"I concluded due to Hamilton's proximity to Essex, the fact that Dr. Margaret was seemingly not out of the country during this time period, and Dr. Marion Oliver's association with India that this Dr. Margaret Wallace must be my relative. I confess I'm not really sure what to ask of you after providing you with this information. Have you any unpublished information about Dr. Margaret? To what does the Brouwer citation refer? Is this a book or a paper? What was her role in the McQuesten family? Or was she not associated at all?
Any information at all that you may provide would be highly appreciated.
Los Angeles, California
Sarah Lawrence College '07
If anyone has any information about Dr, Margaret Wallace, please forward it to me or to Caitlyn O'Connell.
13 Likely, Mrs. Andrew Taylor (Margaret Scott) (d.1906, W5464) mother of Rev. Dr. John Thomson Taylor (1870-1955) born at Galt, Ontario. He and his wife, Harriet E. Copeland from Collingwood, Ontario, were missionaries at Indore from 1899 to 1945, he as a professor and principal of Indore College, and she as a teacher. He was involved in the Wilkie case and supported Miss Sinclair and Dr. Oliver (see Sinclair, Oliver W5172n, Wilkie W4651). He wrote two books on the missionary work: In the Heart of India: The Work of the Canadian Presbyterian Mission (1916) and Our Share in India (n.d.) These books are not in the Whitehern library (BDKC 232-33; McNeill 119; Brouwer 157-58, 184, 223; W5172, W5464, W6805). (For Copeland, see W5464, W6732, W6801, W6805).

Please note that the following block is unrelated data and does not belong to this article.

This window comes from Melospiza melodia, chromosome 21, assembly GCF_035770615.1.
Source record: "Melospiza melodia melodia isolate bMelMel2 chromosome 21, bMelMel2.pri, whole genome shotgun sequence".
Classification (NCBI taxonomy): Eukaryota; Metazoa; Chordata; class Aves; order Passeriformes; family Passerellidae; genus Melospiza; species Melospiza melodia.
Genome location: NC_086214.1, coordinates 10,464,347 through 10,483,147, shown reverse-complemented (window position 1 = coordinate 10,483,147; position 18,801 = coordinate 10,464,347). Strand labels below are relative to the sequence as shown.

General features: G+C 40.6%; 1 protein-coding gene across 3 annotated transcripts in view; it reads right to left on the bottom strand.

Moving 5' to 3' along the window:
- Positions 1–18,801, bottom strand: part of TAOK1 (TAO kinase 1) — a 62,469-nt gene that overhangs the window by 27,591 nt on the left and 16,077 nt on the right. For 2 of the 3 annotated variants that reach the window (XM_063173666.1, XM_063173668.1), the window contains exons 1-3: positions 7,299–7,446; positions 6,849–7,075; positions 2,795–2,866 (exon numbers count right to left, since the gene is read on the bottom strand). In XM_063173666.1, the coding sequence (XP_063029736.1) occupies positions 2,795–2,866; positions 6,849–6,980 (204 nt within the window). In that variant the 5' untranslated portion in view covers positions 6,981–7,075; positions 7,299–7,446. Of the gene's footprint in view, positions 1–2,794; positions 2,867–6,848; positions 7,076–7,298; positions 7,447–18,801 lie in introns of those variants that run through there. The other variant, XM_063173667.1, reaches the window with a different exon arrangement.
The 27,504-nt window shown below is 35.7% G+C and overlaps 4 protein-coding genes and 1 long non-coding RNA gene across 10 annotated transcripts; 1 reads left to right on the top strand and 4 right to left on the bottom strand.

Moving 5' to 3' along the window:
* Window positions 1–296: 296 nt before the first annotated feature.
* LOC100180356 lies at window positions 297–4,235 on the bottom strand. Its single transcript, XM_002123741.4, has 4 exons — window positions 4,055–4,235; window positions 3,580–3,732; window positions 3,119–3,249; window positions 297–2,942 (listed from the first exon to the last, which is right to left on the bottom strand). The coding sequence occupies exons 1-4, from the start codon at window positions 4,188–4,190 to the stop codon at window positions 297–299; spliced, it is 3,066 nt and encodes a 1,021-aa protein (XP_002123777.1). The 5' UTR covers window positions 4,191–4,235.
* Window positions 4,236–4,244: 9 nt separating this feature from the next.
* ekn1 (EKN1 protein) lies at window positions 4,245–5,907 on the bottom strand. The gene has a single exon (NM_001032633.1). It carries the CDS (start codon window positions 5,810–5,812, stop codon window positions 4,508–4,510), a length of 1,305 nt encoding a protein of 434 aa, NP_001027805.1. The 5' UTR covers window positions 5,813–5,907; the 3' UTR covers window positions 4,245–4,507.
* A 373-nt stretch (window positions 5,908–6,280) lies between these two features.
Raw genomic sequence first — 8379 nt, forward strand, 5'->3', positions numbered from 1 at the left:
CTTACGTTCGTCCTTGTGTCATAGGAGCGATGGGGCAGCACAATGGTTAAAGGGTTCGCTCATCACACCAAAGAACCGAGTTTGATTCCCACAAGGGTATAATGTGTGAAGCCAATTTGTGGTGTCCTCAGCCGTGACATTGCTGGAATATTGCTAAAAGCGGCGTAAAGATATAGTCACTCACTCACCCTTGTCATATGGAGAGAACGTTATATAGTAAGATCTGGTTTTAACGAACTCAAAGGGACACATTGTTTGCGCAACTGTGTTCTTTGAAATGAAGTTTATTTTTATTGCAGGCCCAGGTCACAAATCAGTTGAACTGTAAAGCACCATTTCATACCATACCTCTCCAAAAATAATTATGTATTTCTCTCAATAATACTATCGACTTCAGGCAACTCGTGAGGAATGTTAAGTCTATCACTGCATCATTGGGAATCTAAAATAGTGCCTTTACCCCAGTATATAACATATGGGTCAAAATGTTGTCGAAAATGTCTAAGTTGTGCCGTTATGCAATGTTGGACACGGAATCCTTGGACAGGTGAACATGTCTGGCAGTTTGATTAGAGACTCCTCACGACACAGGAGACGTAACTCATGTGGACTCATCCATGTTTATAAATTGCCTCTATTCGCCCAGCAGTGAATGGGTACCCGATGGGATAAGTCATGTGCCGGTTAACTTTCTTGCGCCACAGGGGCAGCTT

14 The "wire-pulling" at the University of Toronto is in aid of Tom's bid for the Rhodes Scholarship, see W5199.
15 During the Indian famine of 1900 a Foreign Mission Council resolution had warned against neglecting the evangelical work of the mission for famine relief. The missionaries argued against the resolution and conveyed the urgency and "unspeakable need for giving immediate relief." Taylor noted that by 1916 the famine orphans who remained with the Mission had been converted to Christianity and were becoming mission workers themselves (Brouwer 121-27).